Updated: Shrapnel directors sue shareholder in battle over corporate control but game on track
Updated: Shrapnel’s official X account has tweeted that while it cannot comment on ongoing legal proceedings, “it remains fully in control of the development, funding and operations” of the game and early access is still expected in the coming weeks.
As reported by legal website Law360 – here, email-gated – six of the co-founding directors of US company Neon Machine, including erstwhile CEO Mark Long, have filed a lawsuit against controlling shareholder Cort Javarone.
Javarone is the founder and CEO of 4D Factory Inc, which acquired a controlling stake in Neon Machine when it spun out of HBO in 2020. Neon Machine is developing web3 PC extraction shooter Shrapnel, which is about to enter early access in December, with a full release planned in mid 2024.
The suit filed in Delaware’s Court of Chancery claims Javarone fired Mark Long as CEO on 13th November, taking the position himself and appointing two new directors to the board. Moreover he’s refusing to issue the preferential shares that are due to investors Griffin Gaming Partners and Polychain, which would result in him losing control in the company.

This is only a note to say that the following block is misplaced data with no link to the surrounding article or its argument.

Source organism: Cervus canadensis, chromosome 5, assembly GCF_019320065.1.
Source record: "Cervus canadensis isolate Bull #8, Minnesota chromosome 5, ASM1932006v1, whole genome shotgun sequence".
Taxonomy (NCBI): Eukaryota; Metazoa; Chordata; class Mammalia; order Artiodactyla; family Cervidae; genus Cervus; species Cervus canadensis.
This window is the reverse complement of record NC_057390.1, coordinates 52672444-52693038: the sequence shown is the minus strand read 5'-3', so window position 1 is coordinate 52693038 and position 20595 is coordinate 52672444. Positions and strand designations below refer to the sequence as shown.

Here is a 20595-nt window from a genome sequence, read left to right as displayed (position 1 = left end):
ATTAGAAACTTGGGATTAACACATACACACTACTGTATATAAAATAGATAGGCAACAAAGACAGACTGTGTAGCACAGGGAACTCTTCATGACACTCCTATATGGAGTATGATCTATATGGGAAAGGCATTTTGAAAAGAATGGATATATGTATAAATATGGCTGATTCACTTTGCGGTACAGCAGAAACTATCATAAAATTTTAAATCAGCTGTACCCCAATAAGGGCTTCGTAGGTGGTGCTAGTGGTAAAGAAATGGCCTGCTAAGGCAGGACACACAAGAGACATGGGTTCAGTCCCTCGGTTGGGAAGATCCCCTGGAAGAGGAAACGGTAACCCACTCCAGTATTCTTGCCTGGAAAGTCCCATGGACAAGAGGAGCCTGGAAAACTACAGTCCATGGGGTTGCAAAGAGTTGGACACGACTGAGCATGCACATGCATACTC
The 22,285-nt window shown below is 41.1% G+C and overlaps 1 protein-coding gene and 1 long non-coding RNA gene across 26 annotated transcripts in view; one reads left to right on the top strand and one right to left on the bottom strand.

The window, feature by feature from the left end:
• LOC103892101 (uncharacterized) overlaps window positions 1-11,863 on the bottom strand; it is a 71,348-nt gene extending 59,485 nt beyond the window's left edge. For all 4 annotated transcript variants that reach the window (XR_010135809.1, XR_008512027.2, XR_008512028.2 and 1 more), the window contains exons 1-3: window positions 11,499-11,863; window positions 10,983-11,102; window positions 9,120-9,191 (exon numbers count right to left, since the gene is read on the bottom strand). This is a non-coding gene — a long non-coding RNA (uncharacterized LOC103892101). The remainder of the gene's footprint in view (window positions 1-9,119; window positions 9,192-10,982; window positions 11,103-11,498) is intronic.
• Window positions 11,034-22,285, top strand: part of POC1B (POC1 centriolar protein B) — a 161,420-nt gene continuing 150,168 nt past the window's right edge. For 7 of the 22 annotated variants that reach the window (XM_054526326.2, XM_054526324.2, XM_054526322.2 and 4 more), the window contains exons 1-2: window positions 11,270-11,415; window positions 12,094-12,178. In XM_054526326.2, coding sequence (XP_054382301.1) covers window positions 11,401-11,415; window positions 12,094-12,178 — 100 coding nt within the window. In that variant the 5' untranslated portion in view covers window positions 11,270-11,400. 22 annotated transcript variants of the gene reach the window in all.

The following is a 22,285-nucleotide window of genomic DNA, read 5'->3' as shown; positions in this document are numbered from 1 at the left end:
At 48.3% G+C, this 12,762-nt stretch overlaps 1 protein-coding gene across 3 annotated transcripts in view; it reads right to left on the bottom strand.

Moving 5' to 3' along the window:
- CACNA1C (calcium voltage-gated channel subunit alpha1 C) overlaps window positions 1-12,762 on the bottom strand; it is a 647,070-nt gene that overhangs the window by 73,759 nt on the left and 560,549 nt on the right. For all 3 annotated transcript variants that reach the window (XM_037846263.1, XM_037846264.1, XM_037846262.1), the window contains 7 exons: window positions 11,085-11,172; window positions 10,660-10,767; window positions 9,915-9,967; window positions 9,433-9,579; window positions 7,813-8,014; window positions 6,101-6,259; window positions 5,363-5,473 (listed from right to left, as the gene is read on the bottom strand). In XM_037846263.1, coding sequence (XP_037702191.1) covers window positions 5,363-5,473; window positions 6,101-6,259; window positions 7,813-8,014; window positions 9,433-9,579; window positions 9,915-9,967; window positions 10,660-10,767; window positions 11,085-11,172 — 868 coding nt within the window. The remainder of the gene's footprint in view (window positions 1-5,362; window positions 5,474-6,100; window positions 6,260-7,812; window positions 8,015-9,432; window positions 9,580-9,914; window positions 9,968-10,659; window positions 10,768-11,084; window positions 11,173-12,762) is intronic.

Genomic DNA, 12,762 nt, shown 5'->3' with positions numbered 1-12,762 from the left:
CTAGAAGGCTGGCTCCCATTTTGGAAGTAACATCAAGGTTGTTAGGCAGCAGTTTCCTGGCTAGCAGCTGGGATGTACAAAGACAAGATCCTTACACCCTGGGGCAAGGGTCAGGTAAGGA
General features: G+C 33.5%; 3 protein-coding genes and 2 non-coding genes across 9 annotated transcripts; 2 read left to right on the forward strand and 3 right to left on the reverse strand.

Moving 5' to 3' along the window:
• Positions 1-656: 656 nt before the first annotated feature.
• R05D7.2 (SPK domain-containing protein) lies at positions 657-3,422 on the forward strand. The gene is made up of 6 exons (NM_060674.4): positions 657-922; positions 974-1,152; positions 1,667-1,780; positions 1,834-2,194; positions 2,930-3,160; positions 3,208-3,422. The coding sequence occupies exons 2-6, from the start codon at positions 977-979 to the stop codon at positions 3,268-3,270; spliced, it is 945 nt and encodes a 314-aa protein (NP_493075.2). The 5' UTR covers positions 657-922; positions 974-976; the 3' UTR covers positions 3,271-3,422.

An $8 million investment from Griffin and Polychain was announced in November 2021 and is said to have given them the option to get preferred (non-voting) shares in Neon Machine following the issuing of the game’s SHRAP token, which occured in April 2023. The shares should have been issued before the end of July and have the option to be converted into common voting stock.
As for the underlying reason why this struggle for control is occurring, Law360 says that 4D Factory Inc entered Chapter 11 bankruptcy in October owing $4.5 million, and that Javarone is “raiding or attempting to raid Neon’s coffers”.
The lawsuit further suggests he and the two other defendants are “acting only to entrench themselves in a board majority, causing severe harm to Neon and exposing it to tens of millions of dollars in liability, restricting its ongoing business operations, and eliminating its ability to raise additional funds”.
More recently, Neon Machine announced a $20 million Series A round, which as well as Griffin and Polychain, also included capital from Brevan Howard, IOSG, Franklin Templeton and Tess Ventures.
Law360 reports the case as being Mark Long et al., v. Cort Javarone, et al., case number 2023-1186, in the Court of Chancery of the State of Delaware.